An important aspect of the Easter story is that the Lord did not meet the expectations of the people of Jerusalem. He even, to a certain extent, did not meet the expectations of his closest followers. Simply look at your own expectations, were you to be lining the street today and waiting to see a king pass by. Assuming that that king was expected to be riding on the back on an animal, you would expect the king to be riding on a horse, a very strong and majestic animal. You would not expect a king to be riding on an ass the foal of a donkey.
The people of Jerusalem at that time, however, did expect the Lord to be coming on an ass. They did so because this was the custom of the day for rulers and judges to ride on a donkey. This was done because it represented the idea that while our minds are generally stubborn like a mule that a judge or a king could think and act rationally without the emotional to and fro of the human mind and will.
While the people of Jerusalem had this expectation correct, there were many other expectations they had of a coming king that just were not met by the Lord’s coming. It is this falling short of expectations that we will focus on today.
Several years ago I found a video of a man who wrote a little song about a near death, or out of body, experience that he had. It is a bit of a quirky song and probably is too distracting for a worship service. But his story is of a near death experience were he actually enters the spiritual world and encounters beings ‘who looked wise.’ We would think of those beings as angels. But then he is sent back. One of the things that he was told while in the spiritual world was that thoughts become your reality. A very simple message; ‘thoughts become your reality.’ This also happens to be an idea that is very strongly supported by New Church teachings.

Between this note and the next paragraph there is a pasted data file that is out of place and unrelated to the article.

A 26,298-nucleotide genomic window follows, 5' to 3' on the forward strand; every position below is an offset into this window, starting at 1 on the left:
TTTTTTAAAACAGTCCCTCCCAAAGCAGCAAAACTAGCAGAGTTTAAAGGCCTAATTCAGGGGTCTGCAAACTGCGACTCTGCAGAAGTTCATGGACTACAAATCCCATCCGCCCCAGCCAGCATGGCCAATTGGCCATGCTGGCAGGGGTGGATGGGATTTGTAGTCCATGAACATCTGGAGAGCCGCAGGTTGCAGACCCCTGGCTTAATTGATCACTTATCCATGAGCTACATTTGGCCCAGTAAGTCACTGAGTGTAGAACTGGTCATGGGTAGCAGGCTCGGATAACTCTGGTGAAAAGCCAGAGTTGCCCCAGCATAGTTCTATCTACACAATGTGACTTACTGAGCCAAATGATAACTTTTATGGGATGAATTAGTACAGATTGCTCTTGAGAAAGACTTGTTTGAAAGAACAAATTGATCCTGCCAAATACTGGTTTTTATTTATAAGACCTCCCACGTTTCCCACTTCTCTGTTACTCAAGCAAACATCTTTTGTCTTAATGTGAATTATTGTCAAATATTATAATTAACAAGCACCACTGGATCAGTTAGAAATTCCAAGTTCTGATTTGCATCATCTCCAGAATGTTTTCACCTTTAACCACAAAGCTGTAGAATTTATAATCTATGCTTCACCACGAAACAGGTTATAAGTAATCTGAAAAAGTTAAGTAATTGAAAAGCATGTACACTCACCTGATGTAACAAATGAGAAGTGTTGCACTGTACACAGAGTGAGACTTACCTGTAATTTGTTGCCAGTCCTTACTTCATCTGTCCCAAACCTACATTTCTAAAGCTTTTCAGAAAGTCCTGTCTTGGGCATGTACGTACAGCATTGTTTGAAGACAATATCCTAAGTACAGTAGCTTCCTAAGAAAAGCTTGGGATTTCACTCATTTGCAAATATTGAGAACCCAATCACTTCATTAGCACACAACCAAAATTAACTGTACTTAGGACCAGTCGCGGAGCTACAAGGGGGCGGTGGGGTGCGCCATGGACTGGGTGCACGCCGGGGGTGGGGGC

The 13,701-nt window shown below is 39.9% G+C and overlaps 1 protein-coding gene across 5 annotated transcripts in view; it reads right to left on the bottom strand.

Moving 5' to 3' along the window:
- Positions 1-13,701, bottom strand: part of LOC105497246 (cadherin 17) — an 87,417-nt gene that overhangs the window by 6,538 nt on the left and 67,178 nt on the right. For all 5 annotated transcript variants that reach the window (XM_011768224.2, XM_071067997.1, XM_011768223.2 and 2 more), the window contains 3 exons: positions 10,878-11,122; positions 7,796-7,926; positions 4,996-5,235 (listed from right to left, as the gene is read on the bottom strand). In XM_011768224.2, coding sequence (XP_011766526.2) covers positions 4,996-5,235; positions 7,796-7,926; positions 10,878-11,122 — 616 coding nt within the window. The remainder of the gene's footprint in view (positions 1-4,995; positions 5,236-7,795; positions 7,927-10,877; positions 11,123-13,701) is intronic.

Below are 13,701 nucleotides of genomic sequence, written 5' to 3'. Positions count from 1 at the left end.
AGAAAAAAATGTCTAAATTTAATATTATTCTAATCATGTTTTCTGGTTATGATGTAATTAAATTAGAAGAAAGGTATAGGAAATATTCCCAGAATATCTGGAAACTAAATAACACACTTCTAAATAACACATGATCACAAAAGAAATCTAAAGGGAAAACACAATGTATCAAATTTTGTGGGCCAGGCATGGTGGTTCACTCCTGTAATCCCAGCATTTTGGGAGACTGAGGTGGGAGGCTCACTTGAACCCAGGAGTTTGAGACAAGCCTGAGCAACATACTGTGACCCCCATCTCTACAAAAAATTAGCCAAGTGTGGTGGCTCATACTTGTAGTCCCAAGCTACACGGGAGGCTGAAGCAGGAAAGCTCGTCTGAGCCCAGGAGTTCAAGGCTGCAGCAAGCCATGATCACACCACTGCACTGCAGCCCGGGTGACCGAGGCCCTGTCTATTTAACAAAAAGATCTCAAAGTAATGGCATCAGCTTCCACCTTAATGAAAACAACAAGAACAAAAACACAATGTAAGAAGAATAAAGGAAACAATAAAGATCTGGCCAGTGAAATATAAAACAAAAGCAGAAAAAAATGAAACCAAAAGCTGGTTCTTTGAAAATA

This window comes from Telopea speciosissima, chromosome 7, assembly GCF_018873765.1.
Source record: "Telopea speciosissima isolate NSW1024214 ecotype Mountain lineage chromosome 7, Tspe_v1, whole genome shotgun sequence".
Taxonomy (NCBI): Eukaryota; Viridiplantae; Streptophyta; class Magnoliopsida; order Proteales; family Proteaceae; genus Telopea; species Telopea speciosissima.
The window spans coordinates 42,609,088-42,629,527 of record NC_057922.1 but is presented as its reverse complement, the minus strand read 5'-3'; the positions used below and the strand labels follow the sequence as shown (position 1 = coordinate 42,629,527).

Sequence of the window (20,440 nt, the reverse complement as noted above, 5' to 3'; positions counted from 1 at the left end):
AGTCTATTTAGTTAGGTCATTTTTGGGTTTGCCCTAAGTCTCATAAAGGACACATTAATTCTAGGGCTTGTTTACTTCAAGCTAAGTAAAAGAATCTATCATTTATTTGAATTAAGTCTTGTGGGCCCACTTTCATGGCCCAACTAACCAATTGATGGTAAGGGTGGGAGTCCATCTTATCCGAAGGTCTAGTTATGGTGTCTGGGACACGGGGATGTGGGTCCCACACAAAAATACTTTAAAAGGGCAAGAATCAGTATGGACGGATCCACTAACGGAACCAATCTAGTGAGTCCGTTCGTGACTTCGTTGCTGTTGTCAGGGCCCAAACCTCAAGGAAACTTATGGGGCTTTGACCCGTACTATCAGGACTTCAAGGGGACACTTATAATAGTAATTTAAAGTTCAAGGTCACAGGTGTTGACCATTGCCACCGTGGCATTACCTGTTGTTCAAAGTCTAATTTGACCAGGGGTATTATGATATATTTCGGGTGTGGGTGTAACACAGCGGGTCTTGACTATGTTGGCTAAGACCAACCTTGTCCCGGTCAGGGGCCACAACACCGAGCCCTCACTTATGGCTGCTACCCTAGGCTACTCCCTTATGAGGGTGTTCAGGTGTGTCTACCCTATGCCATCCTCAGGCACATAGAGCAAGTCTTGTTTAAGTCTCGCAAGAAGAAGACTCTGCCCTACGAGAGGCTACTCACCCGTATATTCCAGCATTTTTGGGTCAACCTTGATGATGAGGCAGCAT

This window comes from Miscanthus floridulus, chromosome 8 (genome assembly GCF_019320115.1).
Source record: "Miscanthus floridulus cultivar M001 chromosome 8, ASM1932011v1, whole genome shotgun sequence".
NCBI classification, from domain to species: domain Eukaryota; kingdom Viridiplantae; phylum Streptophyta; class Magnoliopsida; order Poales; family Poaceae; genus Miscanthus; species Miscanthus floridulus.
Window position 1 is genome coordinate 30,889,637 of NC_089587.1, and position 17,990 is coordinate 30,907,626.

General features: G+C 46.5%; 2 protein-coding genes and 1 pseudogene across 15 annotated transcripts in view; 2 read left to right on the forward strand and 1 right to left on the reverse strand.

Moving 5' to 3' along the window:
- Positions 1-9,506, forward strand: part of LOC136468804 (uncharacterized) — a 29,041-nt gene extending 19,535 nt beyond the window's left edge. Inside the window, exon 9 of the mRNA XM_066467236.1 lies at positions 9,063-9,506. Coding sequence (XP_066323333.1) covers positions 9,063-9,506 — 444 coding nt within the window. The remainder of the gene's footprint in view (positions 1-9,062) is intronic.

The question for us today is this; what happens when our thoughts, which become our reality, do not align with actually reality? Or, in other words, what happens when our expectations are nowhere near what is presented by reality?
There is a term in psychological circles called the ‘false consensus effect.’ Consensus simply means agreement. What it means is that each of us are likely to believe that everyone else thinks in the same way we do. Even for those people who hold a known minority belief on a given subject, those people tend to significantly over estimate the number of people who hold the same belief.
A very interesting aspect of both false consensus and expectations is that we are generally unaware of both. In other words our experience of the false consensus effect and our experience of expectations or missed expectations effects us in ways that we are entirely unaware. An example of this is that of the wars and conflicts that rage across the world. Who doesn’t, including current combatants in any of these conflicts, claim or even believe that they are fighting to free themselves and others from oppression. They all say that they are fighting to free themselves from the oppressive regime of ‘blank.’ History offer several legitimate examples of people who have risen up against an oppressive regime and afterwards were successful in establish a ‘government by the people, for the people.’ But these cases are actually rather rare. In most cases the people who are rising up are simply wanting to replace the oppression by others with there own oppression of others.